Here Tampa Bay lines up in the I formation, with two tight ends. This is a pretty standard look for them; a lot of their rushing success with Rainey -- and thus their play-action success -- against Atlanta came out of variations of the I. (They offset the FB a lot as well.)


The Bucs run a "power" blocking scheme out of this look. Basically, the idea here is to get as many blockers as possible to the point of attack before the defense can compensate. The left side of the Bucs' offensive line (right side on your screen) blocks down on defenders. Meanwhile, the FB comes to kick out the outside LB, and the backside guard pulls to take out the inside LB.


With all playside defenders accounted for, Rainey hits the hole and picks up an easy 9 yards. At one point, Tampa Bay ran power for three consecutive plays against Atlanta. Granted, they were ahead big at the time, but it's hard to ignore that trend, particularly when it works so well.

Tampa Bay's run game up the middle similarly relies on the fullback:


Again, the Bucs are in the I formation, this time with a single TE. The Bucs are going to run a FB iso off center to the left here. The left tackle takes on the OLB while the guard blocks the 3-technique over his outside shoulder. The center and the right guard double-team the 1-technique over the middle, leaving the fullback one-on-one with the playside linebacker.


The play is blocked well, but Rainey actually ends up making this happen. Like Martin, Rainey is a short, compact RB (5'8, 212). Because of that size, he tends to get lost in the mix a little bit when he hits the line of scrimmage. As he gets to the hole, the backside ILB comes over to the fullback, expecting Rainey to follow him.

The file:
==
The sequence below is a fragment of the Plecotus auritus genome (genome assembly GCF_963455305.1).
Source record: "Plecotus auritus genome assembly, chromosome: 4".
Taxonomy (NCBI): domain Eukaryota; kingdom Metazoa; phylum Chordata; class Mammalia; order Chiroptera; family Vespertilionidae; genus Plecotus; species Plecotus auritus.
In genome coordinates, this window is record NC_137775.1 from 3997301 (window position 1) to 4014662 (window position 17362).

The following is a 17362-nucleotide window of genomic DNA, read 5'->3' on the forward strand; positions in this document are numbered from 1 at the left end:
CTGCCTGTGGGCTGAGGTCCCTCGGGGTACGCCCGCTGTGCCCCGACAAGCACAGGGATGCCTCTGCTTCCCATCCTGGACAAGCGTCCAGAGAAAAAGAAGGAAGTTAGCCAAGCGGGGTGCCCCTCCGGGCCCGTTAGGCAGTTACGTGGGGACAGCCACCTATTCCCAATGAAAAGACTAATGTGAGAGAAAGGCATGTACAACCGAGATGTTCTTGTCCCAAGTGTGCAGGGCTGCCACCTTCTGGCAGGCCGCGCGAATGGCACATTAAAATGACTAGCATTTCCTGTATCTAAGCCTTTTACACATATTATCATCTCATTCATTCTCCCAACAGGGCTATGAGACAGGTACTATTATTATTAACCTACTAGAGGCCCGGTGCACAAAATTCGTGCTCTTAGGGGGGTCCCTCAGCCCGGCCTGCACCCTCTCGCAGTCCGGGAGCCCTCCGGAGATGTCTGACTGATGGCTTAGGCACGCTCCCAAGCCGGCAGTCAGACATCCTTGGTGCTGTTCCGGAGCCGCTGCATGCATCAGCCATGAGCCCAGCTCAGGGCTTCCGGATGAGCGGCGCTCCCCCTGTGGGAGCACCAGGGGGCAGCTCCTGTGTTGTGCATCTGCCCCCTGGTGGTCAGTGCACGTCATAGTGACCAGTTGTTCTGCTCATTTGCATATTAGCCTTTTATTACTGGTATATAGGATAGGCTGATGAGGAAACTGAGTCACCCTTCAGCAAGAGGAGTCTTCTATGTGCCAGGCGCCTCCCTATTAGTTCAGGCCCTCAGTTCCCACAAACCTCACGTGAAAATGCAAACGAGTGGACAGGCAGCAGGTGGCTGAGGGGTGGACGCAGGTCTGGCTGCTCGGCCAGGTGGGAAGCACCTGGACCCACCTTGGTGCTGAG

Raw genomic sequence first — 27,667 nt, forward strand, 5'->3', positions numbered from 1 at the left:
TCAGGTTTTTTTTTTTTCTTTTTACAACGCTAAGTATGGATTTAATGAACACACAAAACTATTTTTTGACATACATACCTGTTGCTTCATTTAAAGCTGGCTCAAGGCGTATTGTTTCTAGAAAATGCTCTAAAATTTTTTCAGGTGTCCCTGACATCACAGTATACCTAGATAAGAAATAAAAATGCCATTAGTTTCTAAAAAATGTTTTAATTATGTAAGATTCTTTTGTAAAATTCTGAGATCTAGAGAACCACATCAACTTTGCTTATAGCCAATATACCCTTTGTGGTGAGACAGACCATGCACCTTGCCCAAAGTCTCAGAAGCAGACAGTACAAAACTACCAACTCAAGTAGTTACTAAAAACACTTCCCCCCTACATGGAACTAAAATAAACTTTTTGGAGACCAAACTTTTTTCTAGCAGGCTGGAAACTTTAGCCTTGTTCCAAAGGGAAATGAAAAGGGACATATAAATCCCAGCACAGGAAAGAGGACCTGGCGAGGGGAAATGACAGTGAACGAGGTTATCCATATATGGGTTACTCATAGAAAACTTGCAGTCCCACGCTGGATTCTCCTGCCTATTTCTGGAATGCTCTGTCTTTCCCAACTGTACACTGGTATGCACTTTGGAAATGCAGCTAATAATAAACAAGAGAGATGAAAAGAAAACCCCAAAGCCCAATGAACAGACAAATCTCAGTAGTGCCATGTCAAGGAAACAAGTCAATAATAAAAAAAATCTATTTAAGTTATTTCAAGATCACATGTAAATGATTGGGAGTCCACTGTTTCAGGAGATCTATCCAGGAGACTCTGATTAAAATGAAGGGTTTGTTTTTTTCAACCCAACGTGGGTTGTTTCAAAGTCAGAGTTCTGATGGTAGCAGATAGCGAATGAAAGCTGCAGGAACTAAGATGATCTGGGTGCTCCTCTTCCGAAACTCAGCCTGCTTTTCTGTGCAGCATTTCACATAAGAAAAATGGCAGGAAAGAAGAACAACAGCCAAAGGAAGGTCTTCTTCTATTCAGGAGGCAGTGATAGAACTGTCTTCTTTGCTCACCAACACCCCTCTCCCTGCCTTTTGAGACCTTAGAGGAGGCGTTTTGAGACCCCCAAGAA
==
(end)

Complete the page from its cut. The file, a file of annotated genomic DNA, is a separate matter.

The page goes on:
Instead, the ILB gets washed into the mix, and Rainey has an easy cutback (just look at that hole) for a 7-yard gain.

Rainey's not shy about cutting back across the play, and he has a quick step that lets him change direction faster than most linebackers. He gashed Atlanta on a number of cutbacks early in last week's game, and as a result, the Falcons' LBs became more hesitant to hit the hole. As it turns out, their adjustments didn't really matter.


Here the Bucs are in an identical formation, and they're going to run an identical play.


Again, Rainey follows his FB into the hole. The backside ILB (55), however, slows his pursuit to the hole in anticipation of the cutback.


Rainey squirts out of the gap between his FB and LG while the backside LB accounts for the huge lane on his side. One missed tackle later, Rainey is in the open field, where he takes it 43 yards to pay dirt.

You can't really fault No. 55 here. I mean, look at that cutback lane. We can harp on gap integrity as much as we want, but at the end of the day, it doesn't matter if you can't get off your blocks. Tampa Bay punished Atlanta at the line of scrimmage last week. Rainey deserves some credit for their success. He slipped his fair share of tackles, but it seemed like every one of those attempts came 4 yards past the line of scrimmage.

Willie Young, Devin Taylor and Ziggy Ansah have all held their own against the run this season (to say nothing of DeAndre Levy and Stephen Tulloch's recent success), so you'd have to think this matchup plays to the Lions' strengths, given their recent success. If the contest becomes Mike Glennon versus the Lions, I like the Lions' chances. But to get to that point, the Lions are going to need to stand firm against the Greg Schiano power running game.